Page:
Editorial: Plan to boost pay for caregivers badly needed
One can judge a society by the way it takes care of its elderly and most vulnerable members.
A plan by DFL Rep. Jack Considine to boost pay of direct support workers who work with vulnerable adults is a step in supporting that safety net for the most vulnerable. He has proposed a 10 percent pay increase for caregivers who on average earn about $11 to $12 per hour. The plan calls for an additional 5 percent wage increase in 2018.
The pay raises would come through increasing the state’s reimbursement plan for organizations who provide caregiving.
Current wages are sometimes lower than what people can make at fast food restaurants, say advocates of caregivers, and that work is a lot less difficult than being a personal care attendant or other caregiver. The Best Life Alliance coalition of caregiver organizations estimates a current shortage of 8,700 caregivers. The Minnesota Department Employment and Economic Development estimates a shortage of 16,000 caregivers by 2022.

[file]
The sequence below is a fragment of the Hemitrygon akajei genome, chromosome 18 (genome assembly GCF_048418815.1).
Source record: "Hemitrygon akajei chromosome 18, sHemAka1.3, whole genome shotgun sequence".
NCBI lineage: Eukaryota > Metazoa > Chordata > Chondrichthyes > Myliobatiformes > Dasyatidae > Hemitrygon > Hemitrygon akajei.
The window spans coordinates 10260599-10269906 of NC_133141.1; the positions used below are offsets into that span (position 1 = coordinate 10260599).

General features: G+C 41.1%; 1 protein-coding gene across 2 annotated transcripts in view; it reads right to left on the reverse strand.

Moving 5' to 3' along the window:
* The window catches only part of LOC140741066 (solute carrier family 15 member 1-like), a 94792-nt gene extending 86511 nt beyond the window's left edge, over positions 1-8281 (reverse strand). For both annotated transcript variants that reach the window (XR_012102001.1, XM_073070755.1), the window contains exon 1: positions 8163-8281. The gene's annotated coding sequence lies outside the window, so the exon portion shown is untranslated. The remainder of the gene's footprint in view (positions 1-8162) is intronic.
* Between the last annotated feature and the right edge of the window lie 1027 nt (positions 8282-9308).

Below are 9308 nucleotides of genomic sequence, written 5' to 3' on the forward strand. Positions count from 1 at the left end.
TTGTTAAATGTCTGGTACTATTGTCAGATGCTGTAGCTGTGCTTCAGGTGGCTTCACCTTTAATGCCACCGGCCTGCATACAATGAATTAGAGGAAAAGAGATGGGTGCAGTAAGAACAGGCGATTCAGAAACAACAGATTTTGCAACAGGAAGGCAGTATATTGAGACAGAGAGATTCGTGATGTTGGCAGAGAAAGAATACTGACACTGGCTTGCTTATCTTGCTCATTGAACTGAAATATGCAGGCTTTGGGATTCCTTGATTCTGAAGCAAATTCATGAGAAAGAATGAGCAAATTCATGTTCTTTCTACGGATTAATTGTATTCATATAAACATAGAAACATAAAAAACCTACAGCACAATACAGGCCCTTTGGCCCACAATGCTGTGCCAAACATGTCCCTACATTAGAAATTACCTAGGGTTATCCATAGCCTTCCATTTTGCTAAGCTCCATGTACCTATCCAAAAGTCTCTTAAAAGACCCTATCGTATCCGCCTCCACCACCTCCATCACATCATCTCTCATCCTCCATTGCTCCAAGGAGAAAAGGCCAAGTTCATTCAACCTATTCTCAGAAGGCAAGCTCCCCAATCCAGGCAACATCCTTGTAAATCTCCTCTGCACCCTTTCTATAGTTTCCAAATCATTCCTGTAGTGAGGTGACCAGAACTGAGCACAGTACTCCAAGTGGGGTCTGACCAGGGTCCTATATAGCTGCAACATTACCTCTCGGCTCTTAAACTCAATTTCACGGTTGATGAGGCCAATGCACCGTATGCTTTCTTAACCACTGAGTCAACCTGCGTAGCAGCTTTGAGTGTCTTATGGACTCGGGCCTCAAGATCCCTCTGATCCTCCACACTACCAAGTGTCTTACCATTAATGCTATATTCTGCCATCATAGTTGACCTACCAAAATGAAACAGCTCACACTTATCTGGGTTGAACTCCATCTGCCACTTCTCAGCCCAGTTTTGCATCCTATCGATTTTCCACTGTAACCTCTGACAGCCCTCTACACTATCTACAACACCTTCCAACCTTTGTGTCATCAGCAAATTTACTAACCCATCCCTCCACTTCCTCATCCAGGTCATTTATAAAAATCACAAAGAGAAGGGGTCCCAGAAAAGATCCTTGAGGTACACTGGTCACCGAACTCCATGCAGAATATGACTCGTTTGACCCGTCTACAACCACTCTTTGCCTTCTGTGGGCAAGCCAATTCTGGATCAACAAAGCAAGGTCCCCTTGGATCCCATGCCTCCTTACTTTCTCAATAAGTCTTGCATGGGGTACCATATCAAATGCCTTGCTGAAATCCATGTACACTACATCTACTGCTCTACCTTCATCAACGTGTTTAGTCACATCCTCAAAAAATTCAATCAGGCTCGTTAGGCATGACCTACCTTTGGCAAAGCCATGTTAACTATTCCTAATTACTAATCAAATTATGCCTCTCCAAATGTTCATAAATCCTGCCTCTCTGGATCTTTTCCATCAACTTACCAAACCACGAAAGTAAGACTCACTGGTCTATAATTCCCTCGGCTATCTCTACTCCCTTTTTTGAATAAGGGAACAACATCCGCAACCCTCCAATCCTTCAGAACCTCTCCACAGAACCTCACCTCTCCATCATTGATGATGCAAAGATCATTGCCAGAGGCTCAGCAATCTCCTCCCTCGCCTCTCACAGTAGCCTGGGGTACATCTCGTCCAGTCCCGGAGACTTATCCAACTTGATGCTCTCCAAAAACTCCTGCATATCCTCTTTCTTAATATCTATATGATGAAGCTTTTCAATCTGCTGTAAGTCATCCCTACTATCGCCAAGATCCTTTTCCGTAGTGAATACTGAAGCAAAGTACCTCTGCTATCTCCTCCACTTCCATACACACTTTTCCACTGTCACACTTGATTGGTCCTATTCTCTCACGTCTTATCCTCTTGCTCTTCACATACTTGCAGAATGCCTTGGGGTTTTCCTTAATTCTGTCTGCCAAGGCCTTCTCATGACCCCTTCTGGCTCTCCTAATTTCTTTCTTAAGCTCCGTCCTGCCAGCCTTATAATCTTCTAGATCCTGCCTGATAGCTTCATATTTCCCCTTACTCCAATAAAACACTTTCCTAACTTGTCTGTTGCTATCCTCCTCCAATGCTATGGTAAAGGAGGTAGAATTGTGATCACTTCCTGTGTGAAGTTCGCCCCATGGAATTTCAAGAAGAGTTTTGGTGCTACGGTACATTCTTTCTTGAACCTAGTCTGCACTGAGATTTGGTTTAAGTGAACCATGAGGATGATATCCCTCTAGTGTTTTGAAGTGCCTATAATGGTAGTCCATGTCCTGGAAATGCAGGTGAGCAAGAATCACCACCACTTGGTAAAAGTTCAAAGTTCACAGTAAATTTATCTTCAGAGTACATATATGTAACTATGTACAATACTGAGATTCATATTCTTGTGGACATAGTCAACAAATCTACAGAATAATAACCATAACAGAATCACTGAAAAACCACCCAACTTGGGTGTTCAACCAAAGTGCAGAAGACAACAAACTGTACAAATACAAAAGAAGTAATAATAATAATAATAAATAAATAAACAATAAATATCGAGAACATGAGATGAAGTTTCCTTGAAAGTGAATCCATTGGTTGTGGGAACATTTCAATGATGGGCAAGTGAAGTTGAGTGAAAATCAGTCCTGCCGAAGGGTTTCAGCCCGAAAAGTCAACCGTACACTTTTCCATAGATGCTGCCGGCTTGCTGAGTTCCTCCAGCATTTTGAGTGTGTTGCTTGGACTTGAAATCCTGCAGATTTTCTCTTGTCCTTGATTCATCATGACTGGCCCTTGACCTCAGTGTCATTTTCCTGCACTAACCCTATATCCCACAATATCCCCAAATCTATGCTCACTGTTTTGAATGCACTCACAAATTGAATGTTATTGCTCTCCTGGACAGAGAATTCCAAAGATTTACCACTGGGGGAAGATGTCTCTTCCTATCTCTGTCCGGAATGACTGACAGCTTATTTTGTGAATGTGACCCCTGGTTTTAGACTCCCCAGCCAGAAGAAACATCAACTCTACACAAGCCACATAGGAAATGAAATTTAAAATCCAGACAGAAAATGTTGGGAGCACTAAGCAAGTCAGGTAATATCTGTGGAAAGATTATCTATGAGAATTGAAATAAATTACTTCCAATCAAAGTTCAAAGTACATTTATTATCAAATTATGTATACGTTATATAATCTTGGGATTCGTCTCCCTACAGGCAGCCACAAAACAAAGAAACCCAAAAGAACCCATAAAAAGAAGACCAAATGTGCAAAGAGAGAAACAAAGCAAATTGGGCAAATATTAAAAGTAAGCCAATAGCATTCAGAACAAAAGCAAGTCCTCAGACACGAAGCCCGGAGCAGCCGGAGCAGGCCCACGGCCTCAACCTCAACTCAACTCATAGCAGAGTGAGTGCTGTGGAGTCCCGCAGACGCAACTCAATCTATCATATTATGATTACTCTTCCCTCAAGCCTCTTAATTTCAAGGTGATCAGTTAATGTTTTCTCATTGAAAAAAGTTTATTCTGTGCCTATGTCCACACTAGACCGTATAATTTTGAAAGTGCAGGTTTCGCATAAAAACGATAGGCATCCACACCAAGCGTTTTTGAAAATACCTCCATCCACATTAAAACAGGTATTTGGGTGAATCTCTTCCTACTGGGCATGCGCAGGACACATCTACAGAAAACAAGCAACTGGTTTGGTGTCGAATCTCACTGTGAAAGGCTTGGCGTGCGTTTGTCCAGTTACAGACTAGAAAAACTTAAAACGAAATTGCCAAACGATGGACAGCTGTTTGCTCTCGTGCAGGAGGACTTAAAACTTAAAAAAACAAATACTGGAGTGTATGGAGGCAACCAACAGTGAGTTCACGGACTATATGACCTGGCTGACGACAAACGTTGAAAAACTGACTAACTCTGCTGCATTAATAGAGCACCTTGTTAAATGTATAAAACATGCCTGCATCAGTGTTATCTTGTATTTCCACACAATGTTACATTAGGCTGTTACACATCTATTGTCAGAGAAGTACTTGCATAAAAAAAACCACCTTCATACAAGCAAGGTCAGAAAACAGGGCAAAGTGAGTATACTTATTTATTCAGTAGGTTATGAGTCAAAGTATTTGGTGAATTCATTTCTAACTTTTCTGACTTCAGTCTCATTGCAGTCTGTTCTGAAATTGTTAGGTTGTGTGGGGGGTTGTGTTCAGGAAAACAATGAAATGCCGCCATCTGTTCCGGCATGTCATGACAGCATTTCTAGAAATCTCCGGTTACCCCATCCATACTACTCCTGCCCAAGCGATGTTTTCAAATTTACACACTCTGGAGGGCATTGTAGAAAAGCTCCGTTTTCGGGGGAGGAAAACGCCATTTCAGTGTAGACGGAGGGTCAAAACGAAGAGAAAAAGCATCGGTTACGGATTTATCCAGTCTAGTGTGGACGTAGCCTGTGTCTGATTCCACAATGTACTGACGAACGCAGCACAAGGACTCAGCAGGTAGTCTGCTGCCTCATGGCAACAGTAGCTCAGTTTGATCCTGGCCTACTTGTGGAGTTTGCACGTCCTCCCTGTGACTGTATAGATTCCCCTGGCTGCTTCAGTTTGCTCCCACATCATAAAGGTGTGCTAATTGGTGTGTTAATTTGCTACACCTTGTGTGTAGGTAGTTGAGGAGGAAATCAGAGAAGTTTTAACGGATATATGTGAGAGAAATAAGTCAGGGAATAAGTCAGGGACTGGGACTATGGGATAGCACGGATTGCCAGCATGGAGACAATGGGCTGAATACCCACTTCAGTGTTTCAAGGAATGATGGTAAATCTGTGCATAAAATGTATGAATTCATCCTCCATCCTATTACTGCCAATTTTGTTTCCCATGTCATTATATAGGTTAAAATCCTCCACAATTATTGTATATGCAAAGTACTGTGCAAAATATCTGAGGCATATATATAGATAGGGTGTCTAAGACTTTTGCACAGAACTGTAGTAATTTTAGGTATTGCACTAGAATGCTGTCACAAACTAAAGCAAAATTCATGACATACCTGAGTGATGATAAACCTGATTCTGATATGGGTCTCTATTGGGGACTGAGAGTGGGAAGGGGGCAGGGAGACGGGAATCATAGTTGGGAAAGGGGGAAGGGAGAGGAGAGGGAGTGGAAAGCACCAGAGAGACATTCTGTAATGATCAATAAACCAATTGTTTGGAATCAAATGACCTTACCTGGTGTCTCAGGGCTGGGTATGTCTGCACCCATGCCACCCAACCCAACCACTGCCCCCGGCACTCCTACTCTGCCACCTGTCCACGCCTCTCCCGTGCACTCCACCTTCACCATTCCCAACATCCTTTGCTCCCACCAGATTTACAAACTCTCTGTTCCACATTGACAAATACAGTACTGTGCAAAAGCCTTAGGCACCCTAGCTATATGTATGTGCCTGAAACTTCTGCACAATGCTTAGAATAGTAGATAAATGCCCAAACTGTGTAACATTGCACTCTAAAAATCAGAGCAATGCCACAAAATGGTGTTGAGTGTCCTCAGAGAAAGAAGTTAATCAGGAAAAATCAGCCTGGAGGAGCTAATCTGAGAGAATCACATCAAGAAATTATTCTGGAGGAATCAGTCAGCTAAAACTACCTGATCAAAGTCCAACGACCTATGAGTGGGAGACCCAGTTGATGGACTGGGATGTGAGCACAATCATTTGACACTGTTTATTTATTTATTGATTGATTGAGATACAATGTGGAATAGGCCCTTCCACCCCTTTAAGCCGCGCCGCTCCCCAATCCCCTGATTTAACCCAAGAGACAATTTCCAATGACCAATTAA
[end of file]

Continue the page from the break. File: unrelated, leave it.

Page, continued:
Shortages of caregivers and low pay have caused some companies serving those with disabilities to close their facilities. Habilitative Services had to close a New Ulm home because it couldn’t find people to staff it. The company has a 40 percent turnover rate, and notes it just can’t pay enough to keep workers.
Considine’s bill aims to correct these problems by increasing pay for workers. His plan would cost $190 million for a 10 percent wage increase this year and $95 million for a 5 percent wage increase in 2018.
Given Minnesota’s near $1.5 billion surplus, it seems some investment in boosting reimbursement rates to support lagging caregiver pay is reasonable if not essential.
Minnesota has a history of taking care of its most vulnerable citizens. Bolstering the pay of caregivers would be a small step toward keeping the care in place that all of us will likely need someday.
— Mankato Free Press, Feb. 26